The delivery of cAMP to suspension cells was designed to mimic conditions in actual development—starvation, followed by cAMP pulsing, then by high constant levels of cAMP. We asked whether the effects of changing the cAMP regime from pulsing to constant levels were indeed mirrored in the filter-developed samples. In the suspension samples, expression of aggregation genes peaked at 6 h, followed by a sharp down-regulation between 6 h and 8 h (Figure 3B [ii]). The downturn corresponded to the change from pulsatile to bulk cAMP. A similar down-regulation in transcript abundance was observed in the filter samples between 10 h and 12 h (Figure 3B [i]). During this time interval, cells on filters developed into tight aggregations and mounds, where they were expected to experience higher levels of accumulated cAMP. Together these data further indicate that the exogenous cAMP regimen elicits a transcriptional response highly similar to early development on solid support. This result is consistent with the earliest comparisons between cells signaling in suspension and those undergoing development .
Developmental gene expression not only depended on cAMP, but also on physical cues such as contact with the substratum. Pulsed cells displayed differential expression of the chemotaxis-related genes sodC and phdA, but not of the cytoskeletal genes abpA or mhcA, which are also required for motility [22-26] (Figure 3C [ii]). All four of these genes were differentially regulated in the filter-developed cells (Figure 3C [i]). The failure to turn on these cytoskeletal genes in suspension represents a major difference in transcriptional response between the two experimental treatments.
In order for D. discoideum to develop beyond the aggregation stage into mounds, amoebae must clear a checkpoint established by the allorecognition genes tgrB1 and tgrC1 [27,28]. The tgr genes were expressed nearly identically between treatments, though they accumulated to higher levels on filters (Figure 3D). Two transcription factors involved in the transition from aggregates to mounds, gbfA and comH [29,30], also displayed temporally consistent expression between treatments, though comH abundance spiked higher on filters. Thus the expression of genes required for mound formation and tissue-grade organization was largely robust to differences in cAMP regimen and substratum contact.
Late development mRNA abundance marks timing of cell differentiation and morphogenesis
We examined the transcription profiles of select genes involved in later cell-type differentiation, morphogenesis, and culmination (Figure 4), searching for shifts in mRNA abundance coincident with major developmental transitions. We first considered the expression of several transcription factors that regulate late developmental events . All of the plotted TFs began to accumulate transcripts gradually prior to the multicellular transition. At 16 h, cudA and mybE were up-regulated sharply, while dimB and dstC continued on a more graded trajectory (Figure 4A). The difference in temporal dynamics of TF expression might reflect the nature of regulatory interactions with their targets. Even at peak expression, the mRNA abundance of the transcription factors was lower than that of other classes of genes, especially genes whose products contribute to structural composition. This finding is consistent with previous observations about the relationships between level of transcript abundance and predicted gene function .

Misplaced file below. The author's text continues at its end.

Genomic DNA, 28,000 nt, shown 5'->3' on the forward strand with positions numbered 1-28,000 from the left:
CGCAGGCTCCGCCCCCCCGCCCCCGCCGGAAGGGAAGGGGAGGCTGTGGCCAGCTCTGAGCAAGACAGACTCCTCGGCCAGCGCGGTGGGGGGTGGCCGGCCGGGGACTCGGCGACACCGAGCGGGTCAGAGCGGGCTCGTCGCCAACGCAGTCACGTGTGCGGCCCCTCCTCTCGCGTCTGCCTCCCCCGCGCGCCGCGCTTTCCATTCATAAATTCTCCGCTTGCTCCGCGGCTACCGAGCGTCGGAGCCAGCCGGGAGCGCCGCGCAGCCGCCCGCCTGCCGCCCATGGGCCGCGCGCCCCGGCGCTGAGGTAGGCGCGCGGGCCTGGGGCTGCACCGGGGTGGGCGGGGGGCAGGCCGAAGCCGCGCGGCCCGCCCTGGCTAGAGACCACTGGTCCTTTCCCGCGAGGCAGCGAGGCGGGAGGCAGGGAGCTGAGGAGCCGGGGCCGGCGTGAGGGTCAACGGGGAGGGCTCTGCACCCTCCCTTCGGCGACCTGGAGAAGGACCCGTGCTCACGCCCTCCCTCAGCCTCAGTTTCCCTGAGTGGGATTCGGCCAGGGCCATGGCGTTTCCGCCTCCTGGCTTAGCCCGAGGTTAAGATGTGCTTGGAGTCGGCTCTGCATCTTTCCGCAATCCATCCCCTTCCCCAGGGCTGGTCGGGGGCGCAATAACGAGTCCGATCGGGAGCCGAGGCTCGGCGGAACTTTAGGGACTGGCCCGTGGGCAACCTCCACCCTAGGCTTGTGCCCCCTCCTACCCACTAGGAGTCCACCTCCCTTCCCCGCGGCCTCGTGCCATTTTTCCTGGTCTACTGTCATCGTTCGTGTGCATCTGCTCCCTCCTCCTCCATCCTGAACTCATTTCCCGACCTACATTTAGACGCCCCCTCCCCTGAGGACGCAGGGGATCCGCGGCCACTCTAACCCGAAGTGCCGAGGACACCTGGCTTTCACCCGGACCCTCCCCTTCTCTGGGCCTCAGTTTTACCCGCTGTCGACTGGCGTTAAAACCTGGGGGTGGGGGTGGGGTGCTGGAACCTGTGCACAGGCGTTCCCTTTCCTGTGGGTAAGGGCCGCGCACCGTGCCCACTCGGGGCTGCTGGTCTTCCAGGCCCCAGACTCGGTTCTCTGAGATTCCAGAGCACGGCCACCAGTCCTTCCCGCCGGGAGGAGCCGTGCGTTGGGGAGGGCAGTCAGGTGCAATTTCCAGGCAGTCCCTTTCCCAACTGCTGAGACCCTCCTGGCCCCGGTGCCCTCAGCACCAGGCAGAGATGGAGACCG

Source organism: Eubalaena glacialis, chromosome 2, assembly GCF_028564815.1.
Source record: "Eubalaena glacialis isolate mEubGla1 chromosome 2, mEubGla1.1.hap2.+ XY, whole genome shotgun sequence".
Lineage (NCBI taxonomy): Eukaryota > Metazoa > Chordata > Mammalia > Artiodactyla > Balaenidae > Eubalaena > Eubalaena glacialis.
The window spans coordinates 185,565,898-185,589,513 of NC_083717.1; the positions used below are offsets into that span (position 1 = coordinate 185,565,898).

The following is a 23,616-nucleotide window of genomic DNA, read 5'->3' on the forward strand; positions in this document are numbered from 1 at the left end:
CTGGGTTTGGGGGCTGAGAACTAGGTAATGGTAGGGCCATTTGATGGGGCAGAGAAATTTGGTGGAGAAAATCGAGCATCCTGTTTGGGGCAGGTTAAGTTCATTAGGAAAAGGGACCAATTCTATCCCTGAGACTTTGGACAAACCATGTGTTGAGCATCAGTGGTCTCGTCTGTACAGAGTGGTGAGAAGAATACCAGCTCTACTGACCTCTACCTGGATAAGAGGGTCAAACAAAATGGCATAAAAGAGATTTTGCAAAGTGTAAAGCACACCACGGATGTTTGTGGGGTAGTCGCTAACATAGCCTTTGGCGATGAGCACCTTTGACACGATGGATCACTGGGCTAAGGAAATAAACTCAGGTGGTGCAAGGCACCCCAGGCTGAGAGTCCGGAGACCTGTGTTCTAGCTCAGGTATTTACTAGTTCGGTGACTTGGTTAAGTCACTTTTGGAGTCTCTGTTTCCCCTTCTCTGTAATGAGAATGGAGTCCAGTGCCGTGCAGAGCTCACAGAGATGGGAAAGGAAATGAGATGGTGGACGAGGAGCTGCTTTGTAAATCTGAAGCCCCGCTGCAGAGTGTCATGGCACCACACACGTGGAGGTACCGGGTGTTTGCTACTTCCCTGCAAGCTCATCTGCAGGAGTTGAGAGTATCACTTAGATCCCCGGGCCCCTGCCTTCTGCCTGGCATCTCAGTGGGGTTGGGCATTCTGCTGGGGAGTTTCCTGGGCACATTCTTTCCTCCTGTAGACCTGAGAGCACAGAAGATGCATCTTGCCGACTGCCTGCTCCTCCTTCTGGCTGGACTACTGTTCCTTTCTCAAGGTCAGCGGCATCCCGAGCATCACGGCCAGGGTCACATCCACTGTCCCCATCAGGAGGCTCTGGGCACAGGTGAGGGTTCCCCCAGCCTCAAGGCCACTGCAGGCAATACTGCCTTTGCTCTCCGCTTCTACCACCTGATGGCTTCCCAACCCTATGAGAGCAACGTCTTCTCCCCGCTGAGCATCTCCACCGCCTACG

Examples of highly expressed structural genes included the prespore genes cotB and pspA . Both showed rapid accumulation beginning between 10 h and 12 h, leading to high levels between 16 h and 18 h (Figure 4B). Highlighting its utility as a sporulation marker [32,33], spiA was up-regulated between 18 h and 20 h, and accumulated rapidly through 24 h. The expression profile of acbA was consistent with its known housekeeping function during vegetative growth, and a signaling function in terminal spore differentiation [34,35] (Figure 4B). Expression of the prestalk genes ecmA, ecmB and ecmF ([19,36], could be detected as early as 12 h, but were up-regulated more dramatically between 16 h and 18 h (Figure 4C). Structural prestalk transcripts accumulated to levels an order of magnitude less than those of the surveyed prespore genes, probably due in part to the 1:4 ratio of prestalk to prespore cells in the multicellular body. The gene expressed the latest among this set was rtaA, thought to indicate the differentiation of the prestalk subset pstU cells . In general, the initial up-regulation of cell-type specific genes between 10 h and 12 h, and 16 h and 18 h, coincided with the gaps and rapid differential expression intervals in Figure 1 and Additional file 1: Figure S5.